Today Doug Ford finally went through with something he has been dragging his feet on for weeks. At least, kind of.
The Ontario premier put the two worst hotspots in the province, Peel Region and Toronto, into a 28-day lockdown eerily similar to what we faced in the spring.
The only difference is this time both schools and childcare centres will remain open. That includes Humber College, which is providing on-campus instruction for specific courses.
So, what changed? It couldn’t have been the modeling pointing towards a rise in cases to over 6,000 a day with no changes, because that was known this time last week.
Could it have been Prime Minister Justin Trudeau giving the premiers the political backup they needed by saying in his address to the country Friday that shutdowns would be good for business in the long run? Certainly a possibility.
But the reason could be that Ford had finally begun to lose some of the goodwill his behaviour in the first shutdown earned him.
Both he and his Conservative government received praise for their handling of the pandemic’s first wave, reflected in their approval numbers.
Abacus Data reported Ford’s approval rating had shot up to 46 per cent in May from 23 per cent in March, eventually climbing all the way to 60 per cent.
This steep climb is only topped by the drop in his disapproval rating, which went to 25 per cent from 61 per cent, eventually settling at 15 per cent, within two months.
But as the months went on and the pandemic persisted, Ford’s focus seemed to change from handling the virus to restarting the economy, and in the middle of a massive second wave, he found himself losing ground.
Abacus Data reported in October Ford’s approval rating had dropped eight points to 52 per cent, and his disapproval was up nine per cent to 24. Those numbers held into early November when they were last reported.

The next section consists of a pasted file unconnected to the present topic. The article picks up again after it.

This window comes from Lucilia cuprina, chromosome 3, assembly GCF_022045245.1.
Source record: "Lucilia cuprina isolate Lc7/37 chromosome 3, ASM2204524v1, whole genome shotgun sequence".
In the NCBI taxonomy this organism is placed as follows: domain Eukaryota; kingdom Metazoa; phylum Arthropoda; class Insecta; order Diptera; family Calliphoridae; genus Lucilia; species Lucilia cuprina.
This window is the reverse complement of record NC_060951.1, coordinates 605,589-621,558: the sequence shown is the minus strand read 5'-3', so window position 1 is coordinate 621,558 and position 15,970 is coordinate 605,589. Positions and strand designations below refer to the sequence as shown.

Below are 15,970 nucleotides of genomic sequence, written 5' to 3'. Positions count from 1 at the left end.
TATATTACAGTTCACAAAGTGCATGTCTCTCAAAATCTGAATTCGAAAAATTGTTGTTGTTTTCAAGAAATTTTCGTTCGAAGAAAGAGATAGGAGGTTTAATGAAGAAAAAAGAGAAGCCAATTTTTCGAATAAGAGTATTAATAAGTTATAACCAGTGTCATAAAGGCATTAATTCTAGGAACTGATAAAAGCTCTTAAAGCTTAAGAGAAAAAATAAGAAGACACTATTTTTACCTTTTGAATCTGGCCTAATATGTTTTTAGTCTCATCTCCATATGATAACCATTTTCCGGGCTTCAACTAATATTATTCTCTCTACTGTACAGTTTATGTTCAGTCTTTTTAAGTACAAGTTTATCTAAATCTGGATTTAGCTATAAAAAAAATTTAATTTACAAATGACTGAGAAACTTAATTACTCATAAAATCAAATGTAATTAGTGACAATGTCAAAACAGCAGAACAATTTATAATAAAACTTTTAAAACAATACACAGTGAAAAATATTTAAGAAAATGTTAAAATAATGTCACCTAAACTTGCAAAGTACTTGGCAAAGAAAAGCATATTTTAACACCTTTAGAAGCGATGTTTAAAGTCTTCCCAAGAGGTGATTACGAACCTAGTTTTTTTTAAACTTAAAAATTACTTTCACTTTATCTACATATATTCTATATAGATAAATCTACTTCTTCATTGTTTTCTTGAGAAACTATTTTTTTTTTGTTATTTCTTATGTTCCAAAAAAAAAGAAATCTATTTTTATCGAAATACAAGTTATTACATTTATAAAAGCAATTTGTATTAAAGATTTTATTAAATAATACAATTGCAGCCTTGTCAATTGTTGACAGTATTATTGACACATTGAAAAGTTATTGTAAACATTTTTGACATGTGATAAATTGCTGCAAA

How did this happen?
A focal point of the criticism towards the Ford government was its handling of the reopening of schools, with slightly more than 40 per cent disapproving of how it was handled.
This was before Wednesday’s announcement by Stephen Lecce, Ford’s minister of education, saying an extended winter break was “not necessary at this time,” just a day after he said it was being considered.
Schools are also remaining open in this newest shutdown, despite households being prohibited from mixing.
According to information provided by the province almost 10 per cent of Wednesday’s cases were school-related. There are 670 publicly funded schools with an active case, and three are closed outright.
Even worse, a 67-year-old child and youth worker with the Toronto Catholic School Board became the first school staff member to die from COVID-19, an official from the school board announced Wednesday.
The decision to keep schools open was made by Dr. David Williams, the chief medical officer for the province.
“Dr. Williams came back and said ‘no, this is the safest place,’ again reacting quickly, being decisive in the right way,” Ford said in his Wednesday media conference.
But his insistence on being decisive in “the right way” brings up the question: what does the right way mean?
“The right way” was clearly not the new COVID-19 framework system the province released at the beginning of the month which received immediate criticism from experts. The Ontario Medical Association called the outline lax.
This criticism was also surrounded by reports the plan did not have input from the province’s public health agency, which Ford denies.
Still, his government changed the framework last week, significantly lowering the thresholds for each level, pointing to his initial decision being decisive in the absolute wrong way.
And now Toronto and Peel are locked down after weeks of squabbling with the federal government over jurisdiction, humming and hawing about a potential lockdown, all while that province passed 100,000 total COVID-19 cases and ICU occupancy reached a critical level.
What Ford did Friday was the right choice. But even in doing the right thing he raised eyebrows, either by leaving schools open or allowing people currently in a lockdown to drive 20 minutes in any direction and not face the same restrictions.
Ford is now facing his defining moment as premier. He needs to band the province together to defeat this virus. The question is does he have what it takes to get the job done.